Eternal Progression

I was able to teach lesson 17 from the Joseph Smith manual to the Elder’s Quorum today. This lesson included the pre mortal existence, and the famous ring analogy of Joseph Smith. Preparing, giving, and reflecting on the lesson has brought some thoughts to mind. I have been questioning how something can be both eternal and progressing. (This was not part of the lesson.)

One might think that if a being has an eternal past, that the being must be static. That if any progress could have been made, it would have been made. If this is the case, then why the apparently dynamic nature of reality? Why should progress be being made now, instead of at some time in the eternal past?

I think that if an individual intelligence were all alone in the universe that a static existence would probably be a reality. But we are not alone. Intelligences can influence each other for good or evil. This influence can bring about real change, which then opens up a vast array of options, which makes for a dynamic reality.

In this way, God, who is greater than all the intelligences, can offer opportunities for real, meaningful, and positive change to lesser beings. We can accept His help, and make progress. We can also reject Him. Thus, our eternal past could be a highly dynamic existence, with a series of positive gains and negative losses. The progress of each individual being different, based on their abilities, choices, and desires.

It has been said of God that His work and His glory is to bring to pass the immortality and eternal life of man. I think that part of the way he does this, is by offering us a positive, meaningful change, that can bring eternal progression.

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15 Responses to “Eternal Progression”


  1. 1 m&m September 22, 2008 at 12:27 am

    I have heard it suggested that the premortal council was actually a series of councils, stretched out over lots of time (or whatever existed there). The idea was that the adversary didn’t just decide one day to want to take over all of God’s power and glory. That to me just seems reasonable and logical.

    It also makes the scope and reach of the Atonement that much more stunningly mind-boggling. His atonement is eternal and infinite. Consider what that must mean.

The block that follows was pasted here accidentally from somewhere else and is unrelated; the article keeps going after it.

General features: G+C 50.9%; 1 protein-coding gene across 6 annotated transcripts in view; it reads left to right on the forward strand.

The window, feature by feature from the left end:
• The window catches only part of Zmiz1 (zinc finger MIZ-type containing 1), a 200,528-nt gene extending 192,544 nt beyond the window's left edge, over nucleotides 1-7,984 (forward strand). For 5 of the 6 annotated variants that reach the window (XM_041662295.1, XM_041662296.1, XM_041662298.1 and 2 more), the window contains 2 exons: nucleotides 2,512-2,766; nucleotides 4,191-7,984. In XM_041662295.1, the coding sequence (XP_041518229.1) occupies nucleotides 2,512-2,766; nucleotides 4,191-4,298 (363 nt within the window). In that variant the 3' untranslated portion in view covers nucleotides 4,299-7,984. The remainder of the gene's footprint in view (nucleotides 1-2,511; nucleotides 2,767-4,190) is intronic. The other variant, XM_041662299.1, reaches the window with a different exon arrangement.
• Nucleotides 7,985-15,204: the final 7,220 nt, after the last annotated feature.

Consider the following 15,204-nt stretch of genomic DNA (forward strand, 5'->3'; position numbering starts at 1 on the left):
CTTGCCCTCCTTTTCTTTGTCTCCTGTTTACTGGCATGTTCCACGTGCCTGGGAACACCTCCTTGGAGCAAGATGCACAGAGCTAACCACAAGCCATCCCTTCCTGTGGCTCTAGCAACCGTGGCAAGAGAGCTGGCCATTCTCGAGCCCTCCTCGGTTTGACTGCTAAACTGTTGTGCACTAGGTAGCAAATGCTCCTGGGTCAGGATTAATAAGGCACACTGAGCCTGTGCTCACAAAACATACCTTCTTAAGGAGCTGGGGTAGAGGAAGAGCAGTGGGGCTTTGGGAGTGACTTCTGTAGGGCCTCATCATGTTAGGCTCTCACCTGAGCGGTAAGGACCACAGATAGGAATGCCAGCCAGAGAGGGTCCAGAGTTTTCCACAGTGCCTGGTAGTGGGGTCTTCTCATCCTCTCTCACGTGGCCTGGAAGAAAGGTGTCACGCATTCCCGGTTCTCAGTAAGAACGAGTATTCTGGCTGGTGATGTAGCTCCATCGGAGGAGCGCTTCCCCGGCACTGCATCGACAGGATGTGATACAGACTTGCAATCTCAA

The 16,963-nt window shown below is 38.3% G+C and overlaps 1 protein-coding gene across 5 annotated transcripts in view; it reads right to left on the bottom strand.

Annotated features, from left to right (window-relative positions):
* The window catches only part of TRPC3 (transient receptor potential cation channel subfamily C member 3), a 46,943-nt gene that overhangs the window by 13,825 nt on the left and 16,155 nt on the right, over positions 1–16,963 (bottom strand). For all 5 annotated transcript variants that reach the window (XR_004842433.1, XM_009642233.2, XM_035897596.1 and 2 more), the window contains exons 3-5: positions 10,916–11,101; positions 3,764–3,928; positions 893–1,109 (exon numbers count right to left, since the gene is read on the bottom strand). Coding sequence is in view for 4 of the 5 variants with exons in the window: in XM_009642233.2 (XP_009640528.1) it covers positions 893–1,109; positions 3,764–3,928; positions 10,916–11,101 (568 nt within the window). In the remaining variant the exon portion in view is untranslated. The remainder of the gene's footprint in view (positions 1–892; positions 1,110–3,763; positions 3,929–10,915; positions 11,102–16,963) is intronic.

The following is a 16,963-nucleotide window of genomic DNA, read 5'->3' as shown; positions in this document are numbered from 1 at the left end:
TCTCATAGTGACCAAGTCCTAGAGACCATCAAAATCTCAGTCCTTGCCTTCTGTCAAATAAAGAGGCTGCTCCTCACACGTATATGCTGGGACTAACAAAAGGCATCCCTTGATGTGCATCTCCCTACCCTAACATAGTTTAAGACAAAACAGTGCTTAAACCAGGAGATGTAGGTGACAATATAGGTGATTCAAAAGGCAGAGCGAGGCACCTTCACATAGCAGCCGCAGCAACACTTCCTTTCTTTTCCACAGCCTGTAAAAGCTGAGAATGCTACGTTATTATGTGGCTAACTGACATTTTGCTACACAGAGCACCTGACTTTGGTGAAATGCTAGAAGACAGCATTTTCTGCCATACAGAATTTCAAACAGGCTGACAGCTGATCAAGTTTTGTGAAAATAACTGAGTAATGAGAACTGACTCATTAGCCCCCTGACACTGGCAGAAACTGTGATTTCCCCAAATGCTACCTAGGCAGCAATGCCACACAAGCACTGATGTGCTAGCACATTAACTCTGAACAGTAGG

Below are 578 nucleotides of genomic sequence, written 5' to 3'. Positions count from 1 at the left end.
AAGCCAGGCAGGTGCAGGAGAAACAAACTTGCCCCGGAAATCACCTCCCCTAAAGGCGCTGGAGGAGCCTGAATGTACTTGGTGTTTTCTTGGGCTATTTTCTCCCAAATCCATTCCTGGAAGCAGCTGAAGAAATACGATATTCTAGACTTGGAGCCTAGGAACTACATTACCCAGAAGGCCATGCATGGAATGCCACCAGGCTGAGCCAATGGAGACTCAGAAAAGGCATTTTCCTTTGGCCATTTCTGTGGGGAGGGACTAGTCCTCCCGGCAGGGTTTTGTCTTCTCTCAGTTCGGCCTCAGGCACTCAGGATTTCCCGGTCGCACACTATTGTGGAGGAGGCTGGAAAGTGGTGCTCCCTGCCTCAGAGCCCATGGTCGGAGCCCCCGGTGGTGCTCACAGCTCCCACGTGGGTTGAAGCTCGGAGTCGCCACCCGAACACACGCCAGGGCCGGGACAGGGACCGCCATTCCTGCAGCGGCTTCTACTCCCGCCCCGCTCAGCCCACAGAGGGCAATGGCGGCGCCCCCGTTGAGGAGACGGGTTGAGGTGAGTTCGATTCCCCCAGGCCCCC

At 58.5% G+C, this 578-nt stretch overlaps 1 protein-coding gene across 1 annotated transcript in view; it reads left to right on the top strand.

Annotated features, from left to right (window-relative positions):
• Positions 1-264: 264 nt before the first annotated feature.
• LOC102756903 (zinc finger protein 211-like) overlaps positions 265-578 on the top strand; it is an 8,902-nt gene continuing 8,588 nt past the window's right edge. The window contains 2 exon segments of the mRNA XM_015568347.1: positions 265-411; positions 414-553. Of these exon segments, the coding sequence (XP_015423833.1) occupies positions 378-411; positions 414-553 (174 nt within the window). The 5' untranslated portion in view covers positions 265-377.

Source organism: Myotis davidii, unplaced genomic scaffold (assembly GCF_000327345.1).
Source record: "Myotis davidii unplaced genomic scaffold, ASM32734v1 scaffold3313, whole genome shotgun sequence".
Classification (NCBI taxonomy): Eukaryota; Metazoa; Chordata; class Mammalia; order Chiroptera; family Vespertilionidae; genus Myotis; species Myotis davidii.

Reading that lesson, by the way, hurt my brain. It’s like I could sense that I was barely scratching the surface of eternity.

  2. 2 Geoff J September 22, 2008 at 2:00 am

    In this way, God, who is greater than all the intelligences, can offer opportunities for real, meaningful, and positive change to lesser beings.

    If we are all the same age, why do you think God ended up being greater than all the intelligences? Don’t you think that sort of scheme is pointing to an ontological gap between God and us?

  3. 3 Eric Nielson September 22, 2008 at 7:04 am

    m&m:

    I was really looking forward to this lesson, but it kinda fell flat. The EQP said that this was deep doctrine and that we really shouldn’t dwell on it. I had him read the paragraph were Joseph said we should study these things day and night. The concept of eternal beings is difficult to comprehend, but so is something being created out of nothing.

    Geoff:

    Excellent questions.

    I think God did not just end up greater, but that he likely started greater. That is how I read Abraham 3.

    What exactly is ontological gap? Maybe I should look it up, but does that imply God being a different species? If so then I would say no. My guess is that He simply has much greater abilities than we do.

  4. 4 RoAnn September 25, 2008 at 2:59 pm

    The revelations given to Joseph Smith about our origin and destiny are exhilarating and fascinating for me. I love to ponder these things from time to time; but I usually end up realizing that I probably won’t understand more than a tiny fraction of what they really mean while I am still in this life. The veil is here for a purpose, and glimpses of eternity are usually all we will get for now. If those glimpses motivate me to live a better life, that’s great. If they only prompt me to spend all my time trying to esentially determine how many angels can dance on the head of a pin (and perhaps leading some people astray), instead of serving others, I will have missed the point.